A bill to increase spending oversight on a proposed diversion on the Gila River passed the Senate Conservation Committee this morning—and will head next to the Senate floor. Sens. Howie Morales, D-Silver City, and Sander Rue, R-Albuquerque, introduced Senate Bill 340, which would require the Interstate Stream Commission’s spending on the Gila River diversion to go through the normal legislative budget process. Before putting more money toward the project, officials would need to show the project is technically feasible, explain how much water is available from the river and who would use it, estimate the project’s price tag and determine how New Mexico will cover the difference between the federal subsidy and the project’s actual cost. The bill passed the committee, though four objected to the pass including Republican Sens.
On Tuesday a bill to fund early childhood education programs with two new taxes on energy and electricity producers failed to make it out of committee. During the Senate Conservation Committee meeting, Sen. Michael Padilla, D-Albuquerque, sought support for a bill that would create an early childhood education fund paid for by a one-hundredth percent oil and gas energy surtax and a one cent per kilowatt hour tax on electricity produced in New Mexico. The two revenue sources would generate more than $320 million annually, according to the fiscal impact report for Senate Bill 288. Once the meeting was opened for public comments, not one audience member spoke in support of the bill. But more than a dozen lobbyists and representatives of the oil and gas industry and utilities like PNM, El Paso Electric, Xcel Energy and Tri-State Generation and Transmission opposed it.
With little debate Tuesday, the Senate approved a bill that would make it easier for transgender people to change the gender listed on on their birth certificate. Under Senate Bill 120, transgender people wishing to change their birth certificate no longer have to submit a physician-signed statement that they have undergone a sex-change operation. Instead, the only required document would be a form signed signed under penalty of perjury by a licensed medical or mental health-care provider saying that, based on the provider’s opinion and in accordance with contemporary professional standards, the individual’s sex designation should be changed. The bill sponsor, Sen. Jacob Candelaria, D-Albuquerque, told the Senate that the provider’s statement would have to confirm that the applicant had undergone appropriate clinical treatment for gender transition. Then, he said, a court would decide whether the birth certificate’s marker should be changed.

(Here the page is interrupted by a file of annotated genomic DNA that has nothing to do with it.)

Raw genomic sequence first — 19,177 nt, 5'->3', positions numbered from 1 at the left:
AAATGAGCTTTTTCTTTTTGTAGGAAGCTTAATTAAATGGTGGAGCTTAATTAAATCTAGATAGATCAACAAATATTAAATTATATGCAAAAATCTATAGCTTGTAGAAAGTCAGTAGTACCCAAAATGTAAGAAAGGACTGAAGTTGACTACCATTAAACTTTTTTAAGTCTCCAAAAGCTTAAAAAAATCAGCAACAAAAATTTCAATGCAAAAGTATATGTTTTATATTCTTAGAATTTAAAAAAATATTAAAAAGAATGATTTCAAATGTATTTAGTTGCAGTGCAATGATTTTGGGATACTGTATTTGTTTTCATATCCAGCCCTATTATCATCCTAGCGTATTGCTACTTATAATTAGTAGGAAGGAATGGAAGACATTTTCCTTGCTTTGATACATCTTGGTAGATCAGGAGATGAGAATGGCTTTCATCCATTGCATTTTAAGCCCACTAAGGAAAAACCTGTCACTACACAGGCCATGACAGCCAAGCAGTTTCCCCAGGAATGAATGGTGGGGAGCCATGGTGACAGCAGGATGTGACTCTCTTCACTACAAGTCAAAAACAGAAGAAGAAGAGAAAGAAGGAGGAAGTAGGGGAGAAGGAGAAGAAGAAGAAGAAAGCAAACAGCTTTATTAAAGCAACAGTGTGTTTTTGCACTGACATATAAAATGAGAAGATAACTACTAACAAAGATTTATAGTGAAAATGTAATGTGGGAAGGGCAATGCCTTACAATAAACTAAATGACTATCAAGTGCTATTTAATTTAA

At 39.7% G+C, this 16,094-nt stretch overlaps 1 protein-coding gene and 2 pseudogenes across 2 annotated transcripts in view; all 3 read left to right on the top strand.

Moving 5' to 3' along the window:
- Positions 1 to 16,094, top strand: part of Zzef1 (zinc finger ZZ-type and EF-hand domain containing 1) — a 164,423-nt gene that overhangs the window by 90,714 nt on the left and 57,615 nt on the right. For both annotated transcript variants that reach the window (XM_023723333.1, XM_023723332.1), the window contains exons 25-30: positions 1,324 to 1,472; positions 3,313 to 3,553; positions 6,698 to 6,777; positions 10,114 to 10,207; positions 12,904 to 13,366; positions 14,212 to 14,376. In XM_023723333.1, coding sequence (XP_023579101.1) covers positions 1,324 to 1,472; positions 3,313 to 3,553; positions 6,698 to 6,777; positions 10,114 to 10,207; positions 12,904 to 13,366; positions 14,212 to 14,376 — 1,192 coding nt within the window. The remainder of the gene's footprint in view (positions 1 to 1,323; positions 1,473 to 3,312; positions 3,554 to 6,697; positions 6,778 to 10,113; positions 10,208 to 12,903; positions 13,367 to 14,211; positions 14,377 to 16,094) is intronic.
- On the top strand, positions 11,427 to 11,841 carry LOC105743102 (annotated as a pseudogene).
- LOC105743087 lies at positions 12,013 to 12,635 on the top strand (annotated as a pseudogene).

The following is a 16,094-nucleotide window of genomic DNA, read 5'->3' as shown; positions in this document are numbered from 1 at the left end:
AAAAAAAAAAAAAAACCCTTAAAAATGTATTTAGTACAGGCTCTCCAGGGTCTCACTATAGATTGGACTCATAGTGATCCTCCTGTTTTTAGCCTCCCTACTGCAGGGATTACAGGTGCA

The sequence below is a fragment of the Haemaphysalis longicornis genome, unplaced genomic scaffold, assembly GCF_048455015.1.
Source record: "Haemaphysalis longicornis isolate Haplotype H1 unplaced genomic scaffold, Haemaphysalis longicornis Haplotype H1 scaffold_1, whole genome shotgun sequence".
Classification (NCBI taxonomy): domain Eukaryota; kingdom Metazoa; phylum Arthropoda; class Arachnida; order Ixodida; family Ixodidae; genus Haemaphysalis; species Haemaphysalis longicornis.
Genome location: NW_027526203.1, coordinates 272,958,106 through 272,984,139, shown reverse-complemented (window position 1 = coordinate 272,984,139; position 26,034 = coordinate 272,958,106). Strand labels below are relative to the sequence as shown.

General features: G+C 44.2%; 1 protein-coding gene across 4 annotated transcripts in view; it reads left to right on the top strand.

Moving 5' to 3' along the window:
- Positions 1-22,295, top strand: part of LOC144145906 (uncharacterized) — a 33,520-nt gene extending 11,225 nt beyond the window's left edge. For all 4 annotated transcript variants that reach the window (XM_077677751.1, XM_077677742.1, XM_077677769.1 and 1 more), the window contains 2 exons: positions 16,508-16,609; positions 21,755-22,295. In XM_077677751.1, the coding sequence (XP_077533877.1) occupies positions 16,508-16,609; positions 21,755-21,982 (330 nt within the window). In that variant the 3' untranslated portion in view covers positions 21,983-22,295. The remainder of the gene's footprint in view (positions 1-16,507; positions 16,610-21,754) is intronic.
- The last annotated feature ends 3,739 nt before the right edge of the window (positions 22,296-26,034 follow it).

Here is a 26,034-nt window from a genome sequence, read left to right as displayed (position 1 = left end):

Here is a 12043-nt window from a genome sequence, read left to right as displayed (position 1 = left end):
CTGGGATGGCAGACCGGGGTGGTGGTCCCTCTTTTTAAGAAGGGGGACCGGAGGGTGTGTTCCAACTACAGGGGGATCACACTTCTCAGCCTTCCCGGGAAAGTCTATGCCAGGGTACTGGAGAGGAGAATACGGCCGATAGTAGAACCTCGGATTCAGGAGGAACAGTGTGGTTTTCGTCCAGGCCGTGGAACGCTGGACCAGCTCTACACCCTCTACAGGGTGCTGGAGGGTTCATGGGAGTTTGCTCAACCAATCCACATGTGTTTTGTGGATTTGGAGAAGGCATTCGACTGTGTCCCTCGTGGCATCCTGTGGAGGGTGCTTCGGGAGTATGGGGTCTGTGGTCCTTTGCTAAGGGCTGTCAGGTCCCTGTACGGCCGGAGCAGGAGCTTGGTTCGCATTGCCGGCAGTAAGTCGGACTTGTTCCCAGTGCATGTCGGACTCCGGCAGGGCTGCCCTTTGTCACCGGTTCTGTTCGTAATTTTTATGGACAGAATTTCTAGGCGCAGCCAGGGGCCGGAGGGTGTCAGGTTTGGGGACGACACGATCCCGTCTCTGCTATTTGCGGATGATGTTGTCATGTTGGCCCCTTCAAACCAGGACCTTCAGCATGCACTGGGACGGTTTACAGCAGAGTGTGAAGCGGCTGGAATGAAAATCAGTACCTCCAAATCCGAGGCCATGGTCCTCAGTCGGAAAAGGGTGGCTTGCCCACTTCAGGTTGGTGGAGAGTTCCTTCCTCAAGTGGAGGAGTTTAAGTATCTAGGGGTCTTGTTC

The state Senate Conservation Committee approved a ban Monday on coyote-killing contests in New Mexico after hearing from advocates, who called the contests barbaric, and opponents, who argued the competitions are a way to reduce coyote killings of livestock. The bipartisan bill, sponsored by Sen. Jeff Steinborn, D-Las Cruces, and Sen. Mark Moores, R-Albuquerque, moves next to the Senate Judiciary Committee. Similar legislation was approved in the Senate in 2015 but died in the House. Sen. Pat Woods of Broadview, the top Republican on the Senate Conservation Committee, voted against the legislation, Senate Bill 268. He said he received a call from a rancher in McCalister who reported he had lost 200 lambs since the beginning of the year to coyotes.
David Robbins lives 200 paces from a rectangular yellow sign that informs drivers passing through Alto in southeast New Mexico of the presence of wild horses. He says people stop to take pictures of the animals, which he says don’t pose a threat to the community. Some Alto residents disagree and say they need a legal means to get rid of the horses. Under proposed legislation, Senate Bill 126, the state Livestock Board would have the authority to remove wild or abandoned horses from private property and sell them at auction if unclaimed. The bill highlights a debate that has echoed in the West in recent years.